Does blogging make you selfish?

Hello sweet peas,

I've asked myself several times: Does blogging make you selfish? I don't have a definitive answer yet, but maybe I'll have one worked out by the end of this post. I write to work my thoughts and feelings out and it has always been this way.

So much of blogging is about sharing of myself - my outfit posts, my opinions - and doing so on several different platforms as different people respond to different things. Some people might like to keep up with my life on Instagram as a photo tells an instant story, some might like my Twitter feed for the  photos & links to things that make me tick, and others might like to immerse themselves in the blog for the full whammy of text and photos. I share a lot of my life on Instagram, my blog auto-posts a link to Twitter & my Just Me Leah Facebook page, and when I remember I share my posts to Tumblr and Pinterest manually. It all takes time, not just to share my posts, but to share interesting things as well and to personalise things a little bit so I'm not just machine-gunning the same information at people on every social media channel.

In the past being a good blogger didn't always leave me enough time to be a good person. I wasn't left with as much time as I wanted to read other people's blogs, check up on my friends/family and generally be a well rounded person (if you'll excuse the pun.) A chronically ill life requires a lot of self care, a lot of sleep, and a lot of time decompressing from the world by being alone with my thoughts. I was only adding to the pressure by treating my blog as an invisible taskmaster brandishing a whip.

I'm getting close to answering my own question now. It's all about priorities, isn't it? In the past I always put the blog first to my own detriment. I don't know why I have this harsh work ethic, but I always have done. Whatever I do I put my all into, even if I half kill myself in the process. Part of being older is realising I'm worth taking care of, and no one wants to read the blog of a frazzled woman anyway. In the past, if I was going on holiday or even going away for the weekend I'd bust a gut to schedule posts for the duration, but now I think 'Sod it!' If I'm having a busy weekend with family or friends I might not post anything for a few days and although I might feel a few pangs of regret, I won't spend the whole time worrying. Not any more!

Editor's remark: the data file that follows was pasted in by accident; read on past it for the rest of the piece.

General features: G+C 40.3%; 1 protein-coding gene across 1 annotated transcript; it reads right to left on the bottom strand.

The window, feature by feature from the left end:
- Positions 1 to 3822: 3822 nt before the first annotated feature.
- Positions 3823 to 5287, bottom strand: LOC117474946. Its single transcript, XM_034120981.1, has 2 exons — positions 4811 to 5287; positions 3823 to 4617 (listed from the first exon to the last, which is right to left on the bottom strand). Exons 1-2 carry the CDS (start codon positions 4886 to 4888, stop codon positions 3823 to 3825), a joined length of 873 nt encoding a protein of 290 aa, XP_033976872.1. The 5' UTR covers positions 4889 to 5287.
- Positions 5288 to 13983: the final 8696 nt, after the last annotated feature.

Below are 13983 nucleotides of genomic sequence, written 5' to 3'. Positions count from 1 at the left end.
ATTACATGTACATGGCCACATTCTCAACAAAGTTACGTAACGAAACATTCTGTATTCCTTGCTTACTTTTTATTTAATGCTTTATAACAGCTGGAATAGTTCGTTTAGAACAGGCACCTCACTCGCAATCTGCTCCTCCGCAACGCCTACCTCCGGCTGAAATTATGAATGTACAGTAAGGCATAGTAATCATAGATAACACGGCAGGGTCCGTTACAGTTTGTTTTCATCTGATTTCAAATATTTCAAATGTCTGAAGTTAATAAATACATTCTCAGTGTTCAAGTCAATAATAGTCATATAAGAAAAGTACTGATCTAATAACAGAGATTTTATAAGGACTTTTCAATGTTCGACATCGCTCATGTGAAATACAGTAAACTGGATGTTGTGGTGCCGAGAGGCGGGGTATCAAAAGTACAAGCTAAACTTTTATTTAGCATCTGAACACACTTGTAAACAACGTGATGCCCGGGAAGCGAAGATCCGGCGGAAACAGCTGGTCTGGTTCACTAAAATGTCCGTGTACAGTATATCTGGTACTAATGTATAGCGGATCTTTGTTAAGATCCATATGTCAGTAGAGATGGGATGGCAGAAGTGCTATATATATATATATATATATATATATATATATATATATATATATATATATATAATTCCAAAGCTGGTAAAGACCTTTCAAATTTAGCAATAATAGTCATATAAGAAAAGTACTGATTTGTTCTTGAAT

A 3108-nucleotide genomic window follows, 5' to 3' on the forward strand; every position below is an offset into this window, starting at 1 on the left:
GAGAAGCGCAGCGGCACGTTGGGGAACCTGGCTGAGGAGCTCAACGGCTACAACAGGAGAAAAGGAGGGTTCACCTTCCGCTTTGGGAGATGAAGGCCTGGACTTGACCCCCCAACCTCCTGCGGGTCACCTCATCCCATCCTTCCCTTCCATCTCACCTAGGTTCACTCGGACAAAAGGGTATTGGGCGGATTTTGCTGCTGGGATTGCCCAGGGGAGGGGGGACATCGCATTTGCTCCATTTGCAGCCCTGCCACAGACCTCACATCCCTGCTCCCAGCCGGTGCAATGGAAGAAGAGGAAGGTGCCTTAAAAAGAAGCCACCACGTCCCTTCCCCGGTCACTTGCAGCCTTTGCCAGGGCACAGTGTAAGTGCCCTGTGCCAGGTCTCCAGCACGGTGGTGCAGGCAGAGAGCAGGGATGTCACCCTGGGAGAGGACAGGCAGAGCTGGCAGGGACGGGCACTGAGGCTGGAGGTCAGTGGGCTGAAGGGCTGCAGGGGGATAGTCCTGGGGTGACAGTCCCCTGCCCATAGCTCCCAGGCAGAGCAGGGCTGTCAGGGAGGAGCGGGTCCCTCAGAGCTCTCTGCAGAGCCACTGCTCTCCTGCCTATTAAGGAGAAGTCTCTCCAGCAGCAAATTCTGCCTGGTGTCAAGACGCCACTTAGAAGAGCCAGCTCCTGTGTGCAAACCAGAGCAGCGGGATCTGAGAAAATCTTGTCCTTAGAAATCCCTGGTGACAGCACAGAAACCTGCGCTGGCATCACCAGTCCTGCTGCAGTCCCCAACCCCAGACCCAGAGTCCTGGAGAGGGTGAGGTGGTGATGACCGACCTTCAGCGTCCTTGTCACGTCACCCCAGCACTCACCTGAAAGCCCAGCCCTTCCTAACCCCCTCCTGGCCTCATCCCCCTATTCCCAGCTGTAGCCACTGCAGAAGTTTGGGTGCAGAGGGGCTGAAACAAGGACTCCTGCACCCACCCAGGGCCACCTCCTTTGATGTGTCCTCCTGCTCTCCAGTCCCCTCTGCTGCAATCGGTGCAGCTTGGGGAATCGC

I read blogs every evening as I really enjoy it but I don't read every post by every person and I certainly don't comment on every one. I used to follow too many blogs out of FOMO (fear of missing out) but I got over that and unfollowed a lot of people and I feel better for it. Away from the blog side of things, I do feel selfish if I've not checked in on my special people on social media for a few days, but there's only so much you can do in a day. My load is relatively small compared to that of others - there's the flat and my husband to look after, and my own well-being of course - which brings me back to the importance of balance. I would say if being a blogger is detracting from your quality of life then it really IS time to take a step back and consider what is most important to you. This applies to any situation in life, of course.

Being more relaxed about my blogging and blog reading habits leaves me more time to catch up on my favourite bloggers and comment on their blogs. It leaves me more time to leave thoughtful replies to the comments I receive on my blog. It gives me more time to think about content. It leaves me more time to check up on my friends and to call my family. It leaves me more time to be happy. There is so much more joy in doing something because I want to, rather than because I have to.

I've long thought that if my blog got really successful and my social media went nuts I'd hate it, as I love to reply to genuine comments on all my social media, and not being able to do so would really stress me out. So perhaps the answer to my question is yes, blogging does make you a little selfish, but only in a way so that you work out what's really important to you, and for me it's all about balance and priorities. If there's a moral to this story, it's don't make any one thing rule your life, no matter what it is.

Your thoughts?

Thanks for reading,
Leah xoxo

P.S. I've been kind of shying away from opinion posts recently as Fibromyalgia makes it so difficult for me to get my point across. I never have problems getting the words to come - that's never been a problem. It's whittling them down so they make sense that is the trouble. If you've been reading a long time you might know that it's always been my aim to be an author one day, and I'm constantly rattling plot lines around in my head, but in many ways Fibromyalgia is my Kryptonite.

Before I deleted my MySpace ages ago I re-read some of my old blogs from the mid 2000s and wanted to weep. It appears my grasp of vocabulary and even the ability to punctuate and spell is being taken away from me incrementally, and it's endlessly frustrating. Brain fog is a bastard of a thing, and I long for the days when I didn't have to spend ages proofreading my own writing to make sure I haven't made clangers with my spelling or punctuation. I had a grammar school education FFS. My words have always been my tool, and now it feels like that tool is in need of a bloody good sharpen! This has been a pity party. ;) Thanks for listening.

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